The UK Government on 15 July published its Renewable Energy Strategy (RES), as part of its UK Low Carbon Transition Plan to help tackle climate change.
Publication of the RES follows major consultation last year, and the document sets out how the Government plans to deliver the UK's renewable energy target by 2020. The UK is legally bound to ensure that 15% of our energy comes from renewable sources by 2020, a figure that will require a seven-fold increase from today's statistics.
In order to achieve and deliver the targets, the RES identifies various plans that the Government intends to implement. It is a lengthy read – we've highlighted just a few areas below we thought may be of interest to our clients and contacts.
Transmission Access Reform
One of the most interesting aspects of the RES relates to the decision of the Government to take control of the process of grid access reform.
Transmission access has long been identified as a key barrier to renewables deployment, and necessary reforms of the current access regime are being discussed. However, the measures proposed to date by the Transmission Access Review and developed by the industry have not found favour with Ofgem, and the Government has indicated in the RES that it has decided to use powers in the Energy Act 2008 to introduce reforms to grid access arrangements (as recommended by Ofgem recently).
The RES identifies that the Government has considered the reform proposals to date and Ofgem's advice, in light of what it sees as the 'key considerations' of adding certainty for developers, speeding up connections and ensuring efficient operation of existing plant.
As a result, the Government will use the Energy Act powers to implement new, more appropriate rules as soon as possible. The scope of the changes the Government intends to propose will be focussed mainly on access rights for new entrants.
There will be a consultation on the principles of a model for grid access this summer, with the target of making changes to the relevant codes and licences that reflect this model by June 2010.
Greater Financial Support via Incentive Schemes
The RES outlines plans to introduce 'clean energy cash-back' incentive schemes, in an effort to support and promote non-centralised renewable energy generation.
The Energy Act 2008 provided powers for a Renewable Heat Incentive (RHI), and the RES states that the Government will consult on the design of the RHI in late 2009, with a view to implementation by April 2011. The proposed RHI will have a wide application to all domestic and non-domestic premises, across the whole of Great Britain (not Northern Ireland), and is expected to apply to a broad range of technologies.
In addition to the RHI, there will be the introduction of guaranteed payments through Feed-In Tariffs (FITs) to support micro and small-scale renewable electricity projects. The proposals for FITs are being consulted on this summer, along with the proposed changes to the Renewables Obligation (RO). The target is to have FITs in place by April 2010.
In the interim period, the Government identifies that it is continuing to fund existing grant schemes. Further, eligible renewable installations completed in the period between the RES publication and the incentive schemes becoming operational will be allowed to benefit form the schemes as if the installations had been completed at the relevant dates.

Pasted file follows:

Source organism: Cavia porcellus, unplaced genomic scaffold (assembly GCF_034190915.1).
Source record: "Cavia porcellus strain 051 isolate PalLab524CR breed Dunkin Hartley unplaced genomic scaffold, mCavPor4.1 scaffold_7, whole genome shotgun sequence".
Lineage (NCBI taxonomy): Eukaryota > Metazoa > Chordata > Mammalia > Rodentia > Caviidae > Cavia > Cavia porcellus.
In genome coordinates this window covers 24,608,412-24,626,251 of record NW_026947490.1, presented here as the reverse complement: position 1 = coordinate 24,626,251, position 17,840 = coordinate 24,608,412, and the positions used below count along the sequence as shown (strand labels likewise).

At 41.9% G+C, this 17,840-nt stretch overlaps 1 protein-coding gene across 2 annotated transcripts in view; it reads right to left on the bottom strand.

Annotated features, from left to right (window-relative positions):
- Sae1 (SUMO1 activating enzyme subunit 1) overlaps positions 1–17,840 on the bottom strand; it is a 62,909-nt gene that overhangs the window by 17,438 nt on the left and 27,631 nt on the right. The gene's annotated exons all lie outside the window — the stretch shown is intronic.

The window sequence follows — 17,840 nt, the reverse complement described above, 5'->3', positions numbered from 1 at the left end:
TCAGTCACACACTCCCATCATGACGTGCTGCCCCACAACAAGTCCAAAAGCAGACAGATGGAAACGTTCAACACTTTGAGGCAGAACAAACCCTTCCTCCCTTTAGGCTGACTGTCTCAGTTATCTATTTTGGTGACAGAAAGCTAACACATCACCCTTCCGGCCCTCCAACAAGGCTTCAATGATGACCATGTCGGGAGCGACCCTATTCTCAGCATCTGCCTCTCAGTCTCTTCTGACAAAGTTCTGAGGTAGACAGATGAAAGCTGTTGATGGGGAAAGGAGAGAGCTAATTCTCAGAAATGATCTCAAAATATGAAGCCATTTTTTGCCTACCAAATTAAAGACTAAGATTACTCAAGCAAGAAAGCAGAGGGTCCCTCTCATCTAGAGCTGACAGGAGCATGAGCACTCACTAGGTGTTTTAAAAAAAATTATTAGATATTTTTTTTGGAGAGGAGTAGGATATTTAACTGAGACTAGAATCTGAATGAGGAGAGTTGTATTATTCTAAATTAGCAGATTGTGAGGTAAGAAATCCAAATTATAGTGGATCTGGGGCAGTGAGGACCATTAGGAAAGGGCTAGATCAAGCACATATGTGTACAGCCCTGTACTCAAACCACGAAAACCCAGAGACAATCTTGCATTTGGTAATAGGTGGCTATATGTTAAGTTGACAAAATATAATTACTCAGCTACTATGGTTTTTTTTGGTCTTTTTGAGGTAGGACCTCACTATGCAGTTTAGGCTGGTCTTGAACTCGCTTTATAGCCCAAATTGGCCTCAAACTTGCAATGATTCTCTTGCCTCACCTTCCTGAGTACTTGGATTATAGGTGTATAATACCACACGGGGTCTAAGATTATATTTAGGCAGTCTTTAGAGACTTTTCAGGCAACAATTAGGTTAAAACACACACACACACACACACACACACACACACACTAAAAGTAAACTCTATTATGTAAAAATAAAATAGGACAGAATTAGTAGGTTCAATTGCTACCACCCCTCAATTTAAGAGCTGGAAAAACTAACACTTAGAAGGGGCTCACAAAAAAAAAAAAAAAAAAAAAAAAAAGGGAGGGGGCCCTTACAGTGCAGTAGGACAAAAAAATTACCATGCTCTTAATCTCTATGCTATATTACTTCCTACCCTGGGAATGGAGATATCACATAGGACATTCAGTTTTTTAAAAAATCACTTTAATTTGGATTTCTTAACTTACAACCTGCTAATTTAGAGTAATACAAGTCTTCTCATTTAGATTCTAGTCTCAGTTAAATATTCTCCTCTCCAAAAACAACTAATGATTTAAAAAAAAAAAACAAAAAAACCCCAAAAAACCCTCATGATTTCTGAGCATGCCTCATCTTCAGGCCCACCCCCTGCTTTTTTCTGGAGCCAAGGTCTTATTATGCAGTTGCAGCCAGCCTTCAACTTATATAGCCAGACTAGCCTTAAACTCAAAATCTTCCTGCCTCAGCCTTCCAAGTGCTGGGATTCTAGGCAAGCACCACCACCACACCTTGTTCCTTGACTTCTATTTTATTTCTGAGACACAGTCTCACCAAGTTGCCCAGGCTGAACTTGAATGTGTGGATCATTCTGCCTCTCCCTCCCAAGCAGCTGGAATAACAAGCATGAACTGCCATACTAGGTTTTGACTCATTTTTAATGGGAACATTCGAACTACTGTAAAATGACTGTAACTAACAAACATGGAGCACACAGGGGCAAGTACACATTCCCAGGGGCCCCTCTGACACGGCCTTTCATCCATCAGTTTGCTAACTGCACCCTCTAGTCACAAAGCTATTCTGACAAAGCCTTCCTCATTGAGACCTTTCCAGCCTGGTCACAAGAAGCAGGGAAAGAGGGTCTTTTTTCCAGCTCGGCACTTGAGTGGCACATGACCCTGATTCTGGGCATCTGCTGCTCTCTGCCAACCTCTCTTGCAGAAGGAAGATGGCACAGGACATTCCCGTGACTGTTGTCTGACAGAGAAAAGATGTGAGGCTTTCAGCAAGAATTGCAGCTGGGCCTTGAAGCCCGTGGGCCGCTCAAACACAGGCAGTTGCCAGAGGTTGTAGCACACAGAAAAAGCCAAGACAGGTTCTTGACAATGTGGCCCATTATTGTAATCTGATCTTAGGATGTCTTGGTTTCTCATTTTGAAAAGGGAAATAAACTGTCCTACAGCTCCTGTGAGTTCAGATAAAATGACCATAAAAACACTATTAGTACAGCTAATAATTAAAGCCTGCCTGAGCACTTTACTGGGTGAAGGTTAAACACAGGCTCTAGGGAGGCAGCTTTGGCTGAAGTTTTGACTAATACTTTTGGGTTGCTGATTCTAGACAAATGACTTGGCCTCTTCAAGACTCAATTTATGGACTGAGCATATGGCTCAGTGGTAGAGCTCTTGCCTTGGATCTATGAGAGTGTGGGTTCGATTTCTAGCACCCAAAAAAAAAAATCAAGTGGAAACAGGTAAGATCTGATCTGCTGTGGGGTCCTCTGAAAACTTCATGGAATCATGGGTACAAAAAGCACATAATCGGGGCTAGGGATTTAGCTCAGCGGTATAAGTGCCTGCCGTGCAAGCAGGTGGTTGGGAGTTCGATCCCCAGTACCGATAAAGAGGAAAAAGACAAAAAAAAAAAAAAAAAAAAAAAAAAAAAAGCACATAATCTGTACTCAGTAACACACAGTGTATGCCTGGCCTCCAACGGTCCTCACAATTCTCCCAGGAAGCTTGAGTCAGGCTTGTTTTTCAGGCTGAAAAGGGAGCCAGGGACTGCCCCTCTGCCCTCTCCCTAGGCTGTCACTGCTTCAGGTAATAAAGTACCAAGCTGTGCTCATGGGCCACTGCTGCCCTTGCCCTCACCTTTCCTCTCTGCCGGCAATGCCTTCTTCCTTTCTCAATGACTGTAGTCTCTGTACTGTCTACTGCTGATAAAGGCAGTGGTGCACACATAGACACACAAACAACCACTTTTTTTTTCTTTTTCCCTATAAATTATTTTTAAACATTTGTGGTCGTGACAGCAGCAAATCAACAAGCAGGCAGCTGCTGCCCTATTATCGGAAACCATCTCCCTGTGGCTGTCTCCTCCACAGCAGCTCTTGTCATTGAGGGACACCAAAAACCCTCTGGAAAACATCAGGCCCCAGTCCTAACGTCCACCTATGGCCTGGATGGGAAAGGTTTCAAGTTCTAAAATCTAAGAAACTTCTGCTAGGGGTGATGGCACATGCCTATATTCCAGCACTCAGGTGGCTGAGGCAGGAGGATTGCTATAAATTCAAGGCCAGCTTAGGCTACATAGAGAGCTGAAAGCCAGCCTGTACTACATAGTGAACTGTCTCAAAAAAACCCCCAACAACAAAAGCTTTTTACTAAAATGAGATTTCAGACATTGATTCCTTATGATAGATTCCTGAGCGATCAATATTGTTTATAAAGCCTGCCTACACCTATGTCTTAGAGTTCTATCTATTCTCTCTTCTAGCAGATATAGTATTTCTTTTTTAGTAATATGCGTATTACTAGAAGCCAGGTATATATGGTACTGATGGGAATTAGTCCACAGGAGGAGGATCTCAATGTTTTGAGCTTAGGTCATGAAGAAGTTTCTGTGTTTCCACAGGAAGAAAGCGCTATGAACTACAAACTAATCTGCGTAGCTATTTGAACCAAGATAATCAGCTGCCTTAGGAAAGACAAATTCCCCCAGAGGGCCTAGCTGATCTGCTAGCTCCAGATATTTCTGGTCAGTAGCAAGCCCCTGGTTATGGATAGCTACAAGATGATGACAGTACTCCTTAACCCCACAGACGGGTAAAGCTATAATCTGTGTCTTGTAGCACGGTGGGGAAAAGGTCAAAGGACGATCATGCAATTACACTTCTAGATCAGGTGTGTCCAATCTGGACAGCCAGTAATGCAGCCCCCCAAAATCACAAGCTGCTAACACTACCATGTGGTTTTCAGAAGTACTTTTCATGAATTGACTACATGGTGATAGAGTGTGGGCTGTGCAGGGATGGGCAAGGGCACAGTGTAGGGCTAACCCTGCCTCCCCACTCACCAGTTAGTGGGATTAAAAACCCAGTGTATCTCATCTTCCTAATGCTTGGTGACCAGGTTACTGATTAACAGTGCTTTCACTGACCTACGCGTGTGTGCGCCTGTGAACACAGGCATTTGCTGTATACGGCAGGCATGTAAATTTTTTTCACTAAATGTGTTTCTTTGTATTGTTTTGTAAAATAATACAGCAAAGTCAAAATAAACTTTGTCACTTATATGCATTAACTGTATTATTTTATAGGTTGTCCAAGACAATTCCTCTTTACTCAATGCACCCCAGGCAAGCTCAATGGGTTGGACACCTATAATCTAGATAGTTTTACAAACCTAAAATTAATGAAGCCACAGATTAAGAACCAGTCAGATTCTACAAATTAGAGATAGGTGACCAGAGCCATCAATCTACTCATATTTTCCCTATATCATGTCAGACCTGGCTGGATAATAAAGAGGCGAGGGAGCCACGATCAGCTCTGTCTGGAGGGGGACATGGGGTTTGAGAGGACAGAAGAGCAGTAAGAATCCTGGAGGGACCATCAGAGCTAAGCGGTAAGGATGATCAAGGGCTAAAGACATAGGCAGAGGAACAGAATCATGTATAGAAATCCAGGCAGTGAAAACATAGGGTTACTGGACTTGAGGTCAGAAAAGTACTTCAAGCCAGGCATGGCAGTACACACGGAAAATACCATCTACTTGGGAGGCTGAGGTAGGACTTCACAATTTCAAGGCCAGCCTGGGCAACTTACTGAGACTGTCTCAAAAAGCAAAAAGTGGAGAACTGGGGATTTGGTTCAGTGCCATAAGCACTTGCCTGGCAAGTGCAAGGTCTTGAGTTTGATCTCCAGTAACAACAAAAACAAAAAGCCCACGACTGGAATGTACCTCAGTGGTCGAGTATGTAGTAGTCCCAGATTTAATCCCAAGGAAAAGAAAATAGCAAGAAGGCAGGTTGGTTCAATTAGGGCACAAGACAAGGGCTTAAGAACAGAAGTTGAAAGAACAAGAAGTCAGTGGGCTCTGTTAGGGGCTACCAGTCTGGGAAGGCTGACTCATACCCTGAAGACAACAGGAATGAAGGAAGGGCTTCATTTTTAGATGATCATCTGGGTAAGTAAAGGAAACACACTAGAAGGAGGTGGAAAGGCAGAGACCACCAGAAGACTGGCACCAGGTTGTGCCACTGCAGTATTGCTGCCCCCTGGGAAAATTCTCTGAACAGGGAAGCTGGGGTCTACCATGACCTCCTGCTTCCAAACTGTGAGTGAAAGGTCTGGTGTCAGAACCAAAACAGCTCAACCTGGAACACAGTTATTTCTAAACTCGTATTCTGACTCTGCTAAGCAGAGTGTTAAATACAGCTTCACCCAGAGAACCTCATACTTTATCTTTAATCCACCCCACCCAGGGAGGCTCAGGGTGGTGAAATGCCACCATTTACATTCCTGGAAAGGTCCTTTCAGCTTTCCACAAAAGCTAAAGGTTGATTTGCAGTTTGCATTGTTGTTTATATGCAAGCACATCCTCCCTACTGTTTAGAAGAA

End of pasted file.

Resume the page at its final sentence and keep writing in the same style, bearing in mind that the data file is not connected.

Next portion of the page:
The offshore wind industry is identified as a key area in which investment and progress will help towards meeting the UK's targets. To that end, the Government has earmarked £120m (of the £405m allocated to low-carbon investment in the 2009 Budget) to support a step change in investment in the offshore wind industry in the UK.
In addition to other recent developments offshore, an interesting area of focus in the RES relates to developing a stronger supply chain, in particular for offshore wind. The RES further identifies plans to seek investment to allow improvement in offshore wind technologies, offshore wind testing facilities and offshore wind manufacturing.
As part of the RO consultation this summer, there is also to be discussion of proposed changes to the RO banding of offshore wind projects meeting specified completion criteria, so that these receive more ROCs.
Office for Renewable Energy Deployment
In order to help facilitate the necessary investment and development, the Government is setting up the Office for Renewable Energy Deployment (ORED), as part of Department of Energy and Climate Change. One of the key priorities of ORED is to support investment in large-scale manufacturing areas such as offshore wind technology in the UK.
ORED's remit is essentially to promote active engagement and dialogue with the finance and investment community, in order to raise awareness of Government policy, increase investor confidence and encourage them to take advantage of UK investment opportunities. Additionally, the body will be responsible for building up the capability of the UK's supply chain, and proactively supporting investment in manufacturing.
Other matters highlighted in the Strategy include; proposals to expand and extend the RO, on which a separate consultation is taking place (as noted above); improvement and development of the planning system and process; a commitment to invest up to £60m in UK marine energy infrastructure and technology; and the £4billion capital investment programme from the EIB announced in the April Budget for renewable and other energy projects.
The RES was published alongside The Low Carbon Industrial Strategy and The Low Carbon Transport Plan, and can be accessed in full via www.decc.gov.uk.